totally confused by parents evening. what does level 1c mean? and what is non verbal reasoning?

(13 Posts)
littleredsquirrel Thu 11-Nov-10 22:01:23

I think I need to go back to school!

mumbar Thu 11-Nov-10 22:18:51

Once children are in year 1 and above they work through mational curriculum levels they go 1c, 1b, 1a, 2c ,2b etc etc.

The average child will be level 1 in year 1 and level 2 in year 2, average being a 2B by the end of year 2.

AFAIK verbal reasoning is just that, being able to verbally give a reason for something.

HTH

littleredsquirrel Thu 11-Nov-10 22:23:26

Thanks mumbar - So if I've just been told that the school want DS to be at 1a by the end of year 1 then that is aiming to be average, i.e. where he should be?

Thats fine of course but they were talking as though that was something really good to have achieved. its very confusing!

Goingspare Thu 11-Nov-10 22:53:42

Non-verbal reasoning is to do with spatial awareness and being able to work with shapes and solve problems using visual, rather than linguistic information, such as diagrams, maps, and so on.

Our primary school tends not to talk about NC levels, except at the end of KS1 & KS2,when they have to. I think it's a good thing, on the whole, and leads to less jargon-filled parents' evenings. People ask about them on here quite a lot - is it the norm for teachers to keep parents informed about their children's levels all the time?

mychatnickname Thu 11-Nov-10 22:54:28

Also do parents/ children normally get given targets at this age? Not heard mention of any for ds.

lovecheese Fri 12-Nov-10 09:32:23

mychatnickname - I think it depends on what year your DC is in, for example at parent's evening recently we were told current levels for DD1 in YR5 but not her targets for the end of this year;confused

With DD2 in YR2 we were not told anything. She finished YR1 on a 1a for maths, so bang on average, so I guess her target is a 2a/2b for SATS? YR1 level for writing was 2B, and reading 2a, so presumably they are aiming for a solid 3 for her?. We forgot to ask at parents evening (Doh)and when I wrote a note to the teacher she replied that she "was on target". What does this mean? On target for the expected ks1 levels, or on target for her? Don't want to pester but feel we have a right to know so that we can support her at home. May ask again.

Goingspare Fri 12-Nov-10 10:09:37

I think this is why I'm glad we've never had this discussion at school. Both my DDs were at the end of KS1 before we heard anything about their levels and I've recently been told DD2's levels at the start of year 6, which are the first numbers I've been given since year 2.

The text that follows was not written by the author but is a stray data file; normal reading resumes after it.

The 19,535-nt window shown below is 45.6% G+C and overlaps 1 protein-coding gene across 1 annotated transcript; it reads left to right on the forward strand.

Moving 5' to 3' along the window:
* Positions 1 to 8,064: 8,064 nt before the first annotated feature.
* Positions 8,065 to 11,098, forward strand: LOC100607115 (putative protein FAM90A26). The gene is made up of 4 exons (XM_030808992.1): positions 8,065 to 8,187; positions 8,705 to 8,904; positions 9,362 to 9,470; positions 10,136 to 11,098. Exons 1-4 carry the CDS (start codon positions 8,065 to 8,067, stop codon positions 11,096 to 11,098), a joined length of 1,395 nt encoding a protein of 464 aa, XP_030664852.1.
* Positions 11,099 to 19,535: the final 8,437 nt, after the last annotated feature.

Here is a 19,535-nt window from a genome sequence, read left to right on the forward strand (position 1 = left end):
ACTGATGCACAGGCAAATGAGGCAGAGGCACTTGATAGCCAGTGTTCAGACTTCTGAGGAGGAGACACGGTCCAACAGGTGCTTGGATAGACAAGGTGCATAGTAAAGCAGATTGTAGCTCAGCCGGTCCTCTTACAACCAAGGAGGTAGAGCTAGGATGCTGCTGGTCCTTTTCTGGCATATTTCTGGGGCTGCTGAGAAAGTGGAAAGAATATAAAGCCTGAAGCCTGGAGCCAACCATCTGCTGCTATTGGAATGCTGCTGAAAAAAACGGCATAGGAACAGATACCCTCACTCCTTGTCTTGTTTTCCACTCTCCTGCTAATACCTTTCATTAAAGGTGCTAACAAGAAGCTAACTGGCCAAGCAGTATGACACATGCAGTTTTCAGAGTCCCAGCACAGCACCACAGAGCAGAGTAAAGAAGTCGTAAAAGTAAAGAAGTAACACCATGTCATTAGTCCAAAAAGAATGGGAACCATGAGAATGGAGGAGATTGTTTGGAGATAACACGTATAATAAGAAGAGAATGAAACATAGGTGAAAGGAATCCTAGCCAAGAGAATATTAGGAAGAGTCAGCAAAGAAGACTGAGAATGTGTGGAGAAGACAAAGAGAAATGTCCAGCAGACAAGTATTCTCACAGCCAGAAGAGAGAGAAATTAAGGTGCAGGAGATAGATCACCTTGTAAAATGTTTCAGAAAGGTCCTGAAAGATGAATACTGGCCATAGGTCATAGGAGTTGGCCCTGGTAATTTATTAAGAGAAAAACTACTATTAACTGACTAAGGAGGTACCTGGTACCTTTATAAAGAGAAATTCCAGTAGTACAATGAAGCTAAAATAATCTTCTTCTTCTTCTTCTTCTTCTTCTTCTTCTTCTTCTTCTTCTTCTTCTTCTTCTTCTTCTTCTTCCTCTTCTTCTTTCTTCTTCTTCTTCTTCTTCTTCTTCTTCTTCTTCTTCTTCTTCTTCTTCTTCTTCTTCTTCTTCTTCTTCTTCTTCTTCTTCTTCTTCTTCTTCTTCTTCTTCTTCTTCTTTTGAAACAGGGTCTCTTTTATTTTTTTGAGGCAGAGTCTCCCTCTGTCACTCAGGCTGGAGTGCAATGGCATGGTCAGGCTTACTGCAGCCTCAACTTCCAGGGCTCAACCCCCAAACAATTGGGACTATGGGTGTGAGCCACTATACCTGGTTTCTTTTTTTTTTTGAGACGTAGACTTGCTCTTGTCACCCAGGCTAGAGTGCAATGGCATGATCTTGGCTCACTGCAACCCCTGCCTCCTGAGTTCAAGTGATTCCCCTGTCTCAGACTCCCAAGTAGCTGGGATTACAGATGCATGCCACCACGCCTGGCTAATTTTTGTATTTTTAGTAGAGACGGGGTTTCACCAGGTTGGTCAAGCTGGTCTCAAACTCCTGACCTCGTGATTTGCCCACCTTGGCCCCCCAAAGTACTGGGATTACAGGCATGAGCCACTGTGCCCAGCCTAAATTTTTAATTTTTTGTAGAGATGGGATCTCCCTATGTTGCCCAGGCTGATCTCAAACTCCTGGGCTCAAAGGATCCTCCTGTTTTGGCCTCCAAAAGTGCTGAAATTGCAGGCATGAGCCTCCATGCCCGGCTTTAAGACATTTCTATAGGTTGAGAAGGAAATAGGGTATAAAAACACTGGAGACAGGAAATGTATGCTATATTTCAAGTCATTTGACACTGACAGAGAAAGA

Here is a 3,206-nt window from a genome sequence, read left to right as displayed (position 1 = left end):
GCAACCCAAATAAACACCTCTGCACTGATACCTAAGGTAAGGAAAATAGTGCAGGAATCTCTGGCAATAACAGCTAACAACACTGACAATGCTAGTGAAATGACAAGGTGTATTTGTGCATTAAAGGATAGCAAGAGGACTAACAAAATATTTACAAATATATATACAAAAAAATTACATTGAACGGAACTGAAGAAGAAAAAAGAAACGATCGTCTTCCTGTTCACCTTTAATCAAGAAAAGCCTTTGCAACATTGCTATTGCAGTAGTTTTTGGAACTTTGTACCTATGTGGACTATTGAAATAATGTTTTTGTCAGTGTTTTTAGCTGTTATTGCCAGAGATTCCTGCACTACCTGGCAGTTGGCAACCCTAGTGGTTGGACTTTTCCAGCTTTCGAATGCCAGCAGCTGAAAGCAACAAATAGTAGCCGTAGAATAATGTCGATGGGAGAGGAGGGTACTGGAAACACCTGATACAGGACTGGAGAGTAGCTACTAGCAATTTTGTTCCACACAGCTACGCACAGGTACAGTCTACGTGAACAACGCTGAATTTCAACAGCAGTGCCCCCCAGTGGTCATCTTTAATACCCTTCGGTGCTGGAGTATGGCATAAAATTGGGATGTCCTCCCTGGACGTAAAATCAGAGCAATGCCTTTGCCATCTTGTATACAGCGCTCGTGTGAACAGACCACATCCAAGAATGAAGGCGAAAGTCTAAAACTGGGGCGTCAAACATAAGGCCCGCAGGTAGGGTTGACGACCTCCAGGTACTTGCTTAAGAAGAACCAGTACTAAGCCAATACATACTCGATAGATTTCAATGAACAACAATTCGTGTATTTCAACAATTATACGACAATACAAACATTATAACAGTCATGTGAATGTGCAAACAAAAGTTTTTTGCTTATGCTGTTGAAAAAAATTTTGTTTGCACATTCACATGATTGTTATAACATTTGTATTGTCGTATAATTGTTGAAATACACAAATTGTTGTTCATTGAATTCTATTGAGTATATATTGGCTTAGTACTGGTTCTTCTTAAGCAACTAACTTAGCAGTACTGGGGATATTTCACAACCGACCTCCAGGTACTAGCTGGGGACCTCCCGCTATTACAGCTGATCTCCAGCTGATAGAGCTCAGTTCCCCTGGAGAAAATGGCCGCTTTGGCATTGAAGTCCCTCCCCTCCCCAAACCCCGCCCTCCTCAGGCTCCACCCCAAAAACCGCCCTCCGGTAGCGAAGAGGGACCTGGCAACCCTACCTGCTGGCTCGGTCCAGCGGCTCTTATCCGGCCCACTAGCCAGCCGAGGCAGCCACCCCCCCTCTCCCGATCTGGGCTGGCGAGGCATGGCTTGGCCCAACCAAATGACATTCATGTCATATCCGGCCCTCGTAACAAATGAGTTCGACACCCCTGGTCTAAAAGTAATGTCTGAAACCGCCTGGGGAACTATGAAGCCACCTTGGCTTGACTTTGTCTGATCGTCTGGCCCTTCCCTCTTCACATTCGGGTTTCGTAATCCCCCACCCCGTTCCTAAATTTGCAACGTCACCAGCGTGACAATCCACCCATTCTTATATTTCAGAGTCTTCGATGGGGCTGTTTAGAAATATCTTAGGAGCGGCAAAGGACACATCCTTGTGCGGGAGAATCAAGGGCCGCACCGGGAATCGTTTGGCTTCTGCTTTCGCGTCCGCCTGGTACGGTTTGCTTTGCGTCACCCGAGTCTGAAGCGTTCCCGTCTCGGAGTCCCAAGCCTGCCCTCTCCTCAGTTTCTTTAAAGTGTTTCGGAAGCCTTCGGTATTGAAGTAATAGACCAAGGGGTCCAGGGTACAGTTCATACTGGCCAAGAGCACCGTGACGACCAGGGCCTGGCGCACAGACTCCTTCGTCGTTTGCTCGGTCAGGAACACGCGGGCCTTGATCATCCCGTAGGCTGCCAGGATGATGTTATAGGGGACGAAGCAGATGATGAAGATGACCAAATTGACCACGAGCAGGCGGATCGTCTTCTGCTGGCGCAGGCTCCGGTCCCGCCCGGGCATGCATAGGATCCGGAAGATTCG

The targets have always been about working on particular skills (which I know are linked to levels anyway) - improving on areas of weakness and building on strengths. Did the teacher mention those at all, lovecheese?

'On target' probably means the level that should be expected for her, based on her previous levels, though there's no reason why you shouldn't ask for clarification.

With your year 5 DD, you can probably assume that the target for year 6 is two sub-levels above what she was on at the end of year 5. But if you're supporting them both at home with homework, reading and so on, do the actual numerical levels matter that much? I don't see why you shouldn't know if you want to, but I'm not sure how important it is as far as helping them progress is concerned.

littleredsquirrel Fri 12-Nov-10 12:04:01

I'm flummoxed by the whole thing. We were told DS1 was 7 for reading, 128 for non verbal reasoning and is therefore aiming for 1a at the end of the year but is 1c at the moment. Its all jargon which means nothing to me and surely most parents woudln't be familiar with this stuff from school because of course we didn't have it in our day. We only had ten minutes and so I didn't really feel I could ask for further explanation. Might have to ask again.confused

Goingspare Fri 12-Nov-10 12:11:16

That's bonkers (the jargon I mean). You need to ask the teacher to explain. There are often threads on here asking about these sorts of grades and assessments and I've managed to get almost all the way through the primary stage quite happily without ever hearing of most of them. I've only ever heard of non-verbal reasoning grades in relation to the 11+.

Goingspare Fri 12-Nov-10 12:19:20

Having said that, littlered, in an 11+ context, 128 for NVR would be a jolly good mark; 100 being average for the cohort after standardisation confused, but I don't know whether the system is the same.

Our school is obsessed by these ladders and sends them to us termly.

Goingspare Fri 12-Nov-10 14:44:54

I'm starting to feel like a Martian at a cricket match. Ladders?

abouteve Fri 12-Nov-10 14:50:24

128 for non verbal reasoning sound well good to me grin. Surprised they are measuring this at such a young age.

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